Vicki Stover Hertzberg, W. Scott Clark, and Donna J. Brogan, "Developing Pedagogical and Communications Skills in Graduate Students: The Emory University Biostatistics TATTO Program" (23K) Unlike primary and secondary educators, professors in post-secondary education are not required to meet certification requirements in education. Expressly, they are not required to have demonstrated competencies in the areas of education that contribute to the process of educating undergraduate and graduate students, such as pedagogy or evaluation in a subject matter area. To address its responsibility for training graduate students as teachers as well as scholars and investigators, the Emory University Graduate School of Arts and Sciences implemented the Teaching Assistant and Teacher Training Opportunity (TATTO) for all graduate students in 1992. Each graduate department has instituted its own TATTO program with a consistent and Graduate School-approved format. In this paper we describe our experience over the last six years with the evolving teacher-training program in the Department of Biostatistics. In our program, we focus on developing communication skills for all graduates, even those who may not pursue an academic career involving teaching. We also discuss the merits and challenges of our course in pedagogy in biostatistics, as well as other training components, including instruction in statistical consultation. We have found that the interactive dynamic nature of this program is well-received by the students. We have also found that the students benefit from observing good teachers, with attention to the craft of teaching, and from the feedback given by these teachers on student teaching style.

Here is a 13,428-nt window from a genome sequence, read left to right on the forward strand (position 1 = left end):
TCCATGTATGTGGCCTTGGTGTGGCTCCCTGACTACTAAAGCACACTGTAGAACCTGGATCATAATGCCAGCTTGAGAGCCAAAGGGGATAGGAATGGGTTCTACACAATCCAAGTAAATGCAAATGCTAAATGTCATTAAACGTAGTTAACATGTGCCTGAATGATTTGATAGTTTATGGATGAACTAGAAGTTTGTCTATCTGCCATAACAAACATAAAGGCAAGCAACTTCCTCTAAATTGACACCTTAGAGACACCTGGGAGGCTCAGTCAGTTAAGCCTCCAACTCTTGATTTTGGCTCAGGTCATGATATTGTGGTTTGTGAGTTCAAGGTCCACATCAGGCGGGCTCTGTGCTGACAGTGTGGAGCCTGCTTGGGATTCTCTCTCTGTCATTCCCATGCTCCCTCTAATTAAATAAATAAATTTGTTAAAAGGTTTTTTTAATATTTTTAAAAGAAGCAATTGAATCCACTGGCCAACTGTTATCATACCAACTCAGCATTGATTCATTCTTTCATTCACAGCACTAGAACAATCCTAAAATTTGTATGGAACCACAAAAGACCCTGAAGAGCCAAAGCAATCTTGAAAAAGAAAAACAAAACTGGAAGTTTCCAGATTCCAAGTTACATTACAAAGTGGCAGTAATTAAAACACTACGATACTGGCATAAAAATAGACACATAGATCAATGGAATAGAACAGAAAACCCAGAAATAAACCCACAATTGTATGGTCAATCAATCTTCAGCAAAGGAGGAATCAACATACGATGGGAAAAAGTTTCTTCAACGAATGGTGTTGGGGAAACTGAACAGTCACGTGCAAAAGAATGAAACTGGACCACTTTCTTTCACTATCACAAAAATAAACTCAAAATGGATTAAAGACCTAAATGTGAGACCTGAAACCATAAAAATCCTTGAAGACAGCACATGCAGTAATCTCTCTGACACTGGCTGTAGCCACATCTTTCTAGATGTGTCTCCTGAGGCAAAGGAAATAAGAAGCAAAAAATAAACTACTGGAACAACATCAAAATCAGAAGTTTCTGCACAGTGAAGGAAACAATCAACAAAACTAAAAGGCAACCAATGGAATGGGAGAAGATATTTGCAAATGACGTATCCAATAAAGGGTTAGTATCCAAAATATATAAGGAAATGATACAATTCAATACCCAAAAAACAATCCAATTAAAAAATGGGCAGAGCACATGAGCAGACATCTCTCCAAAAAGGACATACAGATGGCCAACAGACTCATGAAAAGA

## Alan McLean, "The Predictive Approach to Teaching Statistics" (50K)Statistics is commonly taught as a set of techniques to aid in decision making, by extracting information from data. It is argued here that the underlying purpose, often implicit rather than explicit, of every statistical analysis is to establish one or more probability models that can be used to predict values of one or more variables. Such a model constitutes 'information' only in the sense, and to the extent, that it provides predictions of sufficient quality to be useful for decision making. The quality of the decision making is determined by the quality of the predictions, and hence by that of the models used. Using natural criteria, the 'best predictions' for nominal and numeric variables are, respectively, the mode and mean. For a nominal variable, the quality of a prediction is measured by the probability of error. For a numeric variable, it is specified using a prediction interval. Presenting statistical analysis in this way provides students with a clearer understanding of what a statistical analysis is, and its role in decision making.
## "Teaching Bits: A Resource for Teachers of Statistics" (36K)This column features "bits" of information sampled from a variety of sources that may be of interest to teachers of statistics. Bob delMas abstracts information from the literature on teaching and learning statistics, while Bill Peterson summarizes articles from the news and other media that may be used with students to provoke discussions or serve as a basis for classroom activities or student projects. Editorial Board for Volume 8, Number 3 Subscription Information | Current Issue | JSE Archive (1993-1998) | Data Archive | Index | Search JSE | JSE Information Service | Editorial Board | Information for Authors | Contact JSE | ASA Publications |